Each week the Rampant Scotland Newsletter> includes a number of photographs which illustrate the weather and the seasons, plus the flora and fauna of the current week around Scotland. This separate "colour supplement" displays some more pictures, in a larger format. Here is this week's crop of Scottish views!
Port Logan Bay is in the extreme south-west of Galloway. The village harbour features a quay and lighthouse designed by Thomas Telford. Port Logan was the setting for the BBC series Two Thousand Acres of Sky. Nearby to Port Logan are the Logan Botanic Gardens and the Logan Fish Pond. In 1788 the Laird of Logan decided to create a "Fish Larder" for storing live sea fish by adapting a natural rock formation on the shore. Wild fish still come from the sea to be hand-fed.
There are palm trees and lots of unusual plants at the Logan Botanic Gardens. Gazania are not particularly rare, but this one (a variety called "Northbourne") was particularly colourful.
Carlsluith castle, overlooking Wigtown Bay in what is now Dumfries and Galloway, is a typical tower house of the time, with rooms built one on top of the other. It was begun in late 15th or early 16th century by a family of Cairns who had been supporters of the 4th Earl of Douglas. It passed by marriage to Richard Broun (or Brown), a family that had been in the area since the early 12th century. The castle remained with the Brouns until 1748.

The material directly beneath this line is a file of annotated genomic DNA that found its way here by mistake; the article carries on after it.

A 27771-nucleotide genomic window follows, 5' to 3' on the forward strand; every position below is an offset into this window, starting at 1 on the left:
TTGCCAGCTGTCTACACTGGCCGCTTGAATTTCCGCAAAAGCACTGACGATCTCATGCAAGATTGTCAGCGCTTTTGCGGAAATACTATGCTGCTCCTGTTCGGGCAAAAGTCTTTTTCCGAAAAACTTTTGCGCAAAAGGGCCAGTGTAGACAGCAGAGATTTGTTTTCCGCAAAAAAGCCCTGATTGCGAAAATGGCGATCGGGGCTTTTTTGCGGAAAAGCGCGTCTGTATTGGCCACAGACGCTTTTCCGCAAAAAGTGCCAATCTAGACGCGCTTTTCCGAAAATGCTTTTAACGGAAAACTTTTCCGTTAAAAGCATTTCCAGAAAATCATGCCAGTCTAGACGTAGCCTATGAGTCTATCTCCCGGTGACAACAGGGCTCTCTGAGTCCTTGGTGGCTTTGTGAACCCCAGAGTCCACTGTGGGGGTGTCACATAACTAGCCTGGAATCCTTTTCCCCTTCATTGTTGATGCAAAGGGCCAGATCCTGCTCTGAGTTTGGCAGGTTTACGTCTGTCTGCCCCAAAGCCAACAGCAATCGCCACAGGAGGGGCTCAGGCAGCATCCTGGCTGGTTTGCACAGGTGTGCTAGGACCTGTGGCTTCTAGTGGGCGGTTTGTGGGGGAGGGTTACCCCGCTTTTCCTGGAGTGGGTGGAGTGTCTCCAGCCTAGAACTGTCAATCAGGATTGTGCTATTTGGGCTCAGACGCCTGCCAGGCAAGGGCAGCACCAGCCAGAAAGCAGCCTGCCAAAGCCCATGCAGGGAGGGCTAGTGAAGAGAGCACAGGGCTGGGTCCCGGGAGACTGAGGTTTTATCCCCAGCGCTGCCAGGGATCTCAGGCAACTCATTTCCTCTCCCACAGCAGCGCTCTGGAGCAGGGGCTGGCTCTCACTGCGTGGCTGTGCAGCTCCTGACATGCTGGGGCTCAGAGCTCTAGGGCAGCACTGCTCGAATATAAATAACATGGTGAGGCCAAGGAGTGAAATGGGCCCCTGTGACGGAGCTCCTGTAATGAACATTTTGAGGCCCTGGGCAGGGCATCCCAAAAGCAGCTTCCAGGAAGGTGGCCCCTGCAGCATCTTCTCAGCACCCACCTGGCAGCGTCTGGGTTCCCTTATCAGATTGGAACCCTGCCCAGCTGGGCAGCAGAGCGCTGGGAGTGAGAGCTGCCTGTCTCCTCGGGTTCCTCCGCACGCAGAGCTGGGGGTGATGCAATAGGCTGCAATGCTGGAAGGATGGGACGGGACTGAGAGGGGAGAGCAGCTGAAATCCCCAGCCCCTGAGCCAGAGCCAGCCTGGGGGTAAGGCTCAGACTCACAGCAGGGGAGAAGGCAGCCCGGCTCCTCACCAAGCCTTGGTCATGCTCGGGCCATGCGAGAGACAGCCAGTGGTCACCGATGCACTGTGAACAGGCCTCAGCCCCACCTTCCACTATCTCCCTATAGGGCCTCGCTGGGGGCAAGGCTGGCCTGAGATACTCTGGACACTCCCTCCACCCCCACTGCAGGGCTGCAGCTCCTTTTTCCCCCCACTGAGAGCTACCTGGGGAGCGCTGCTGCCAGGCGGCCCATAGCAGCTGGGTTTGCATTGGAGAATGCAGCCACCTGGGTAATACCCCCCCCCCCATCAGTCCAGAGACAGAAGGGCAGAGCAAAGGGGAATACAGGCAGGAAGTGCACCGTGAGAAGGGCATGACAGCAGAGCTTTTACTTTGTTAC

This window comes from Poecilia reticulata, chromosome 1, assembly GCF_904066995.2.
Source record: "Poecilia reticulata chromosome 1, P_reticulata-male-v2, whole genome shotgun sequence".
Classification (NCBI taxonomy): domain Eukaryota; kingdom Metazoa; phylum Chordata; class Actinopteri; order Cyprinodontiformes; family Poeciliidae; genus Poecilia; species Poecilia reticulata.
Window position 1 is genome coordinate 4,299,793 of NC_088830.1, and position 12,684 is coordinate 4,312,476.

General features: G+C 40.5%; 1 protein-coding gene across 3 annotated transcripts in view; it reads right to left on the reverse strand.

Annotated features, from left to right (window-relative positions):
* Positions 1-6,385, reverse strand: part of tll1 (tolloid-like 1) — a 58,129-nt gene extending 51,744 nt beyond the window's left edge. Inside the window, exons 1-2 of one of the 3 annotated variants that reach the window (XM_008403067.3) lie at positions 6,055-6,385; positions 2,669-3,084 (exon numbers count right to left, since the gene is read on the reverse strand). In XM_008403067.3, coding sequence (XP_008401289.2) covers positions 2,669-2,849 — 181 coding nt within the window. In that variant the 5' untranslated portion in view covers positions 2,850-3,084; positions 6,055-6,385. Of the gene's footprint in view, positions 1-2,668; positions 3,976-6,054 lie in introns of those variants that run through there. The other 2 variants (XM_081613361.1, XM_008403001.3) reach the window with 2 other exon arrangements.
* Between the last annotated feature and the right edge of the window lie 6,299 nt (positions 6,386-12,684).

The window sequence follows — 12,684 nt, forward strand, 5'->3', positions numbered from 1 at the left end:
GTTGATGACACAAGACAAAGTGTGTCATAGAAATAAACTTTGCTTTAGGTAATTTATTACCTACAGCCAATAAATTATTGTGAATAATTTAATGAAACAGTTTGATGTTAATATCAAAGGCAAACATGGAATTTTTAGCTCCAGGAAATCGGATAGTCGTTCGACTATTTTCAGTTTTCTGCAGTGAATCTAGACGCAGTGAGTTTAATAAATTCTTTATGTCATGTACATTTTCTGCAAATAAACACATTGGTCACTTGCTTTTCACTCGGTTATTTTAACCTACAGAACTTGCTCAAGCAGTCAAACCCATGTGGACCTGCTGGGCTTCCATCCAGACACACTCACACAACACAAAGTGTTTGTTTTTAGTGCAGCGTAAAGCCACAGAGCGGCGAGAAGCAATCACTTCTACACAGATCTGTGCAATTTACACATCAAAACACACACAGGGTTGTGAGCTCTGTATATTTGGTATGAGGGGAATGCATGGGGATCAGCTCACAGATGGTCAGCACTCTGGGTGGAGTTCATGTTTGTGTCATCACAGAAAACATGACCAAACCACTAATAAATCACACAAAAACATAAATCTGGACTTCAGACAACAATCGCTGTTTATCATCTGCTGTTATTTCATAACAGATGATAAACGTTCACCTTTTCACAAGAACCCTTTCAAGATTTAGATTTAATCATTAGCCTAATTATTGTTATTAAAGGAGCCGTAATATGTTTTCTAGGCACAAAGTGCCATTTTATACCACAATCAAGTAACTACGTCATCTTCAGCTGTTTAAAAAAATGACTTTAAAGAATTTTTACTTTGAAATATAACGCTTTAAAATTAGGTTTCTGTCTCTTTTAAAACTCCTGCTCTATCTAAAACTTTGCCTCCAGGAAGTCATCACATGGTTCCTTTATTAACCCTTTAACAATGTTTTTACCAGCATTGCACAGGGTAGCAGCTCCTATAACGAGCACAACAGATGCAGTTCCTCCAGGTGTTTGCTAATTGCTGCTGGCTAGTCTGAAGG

The Cistercian Glenluce Abbey was founded by the Lord of Galloway in 1192. It was somewhat overshadowed by Whithorn Priory and Dundrennan Abbey and was probably used as a guest house for those travelling to these other places of pilgrimage - King Robert the Bruce visited in 1329 and King James IV called on at least two occasions. It remained a monastery until the Reformation of the Scottish Church. The last monk passed away in 1602.
Another brightly coloured flower from Logan Botanic Gardens - Hemerocallis or Day Lily. So called because although there is a profusion of successive blooms, the flowers only last for about a day.
The Mull of Galloway is the most southerly point in Scotland. "Mull" is the Scots word for promontory or peninsula and there is a long (and I do mean "long") single-track road to the most southerly tip. I had expected to find it deserted and wind-swept. It was wind-swept all right, but the overflowing car park, the Gallie Craig Coffee House (with a turf roof to blend into the landscape) and an RSPB visitor centre meant that it was far from being deserted!
If you want to look back at earlier editions of this Colour Supplement, there is an Index Page
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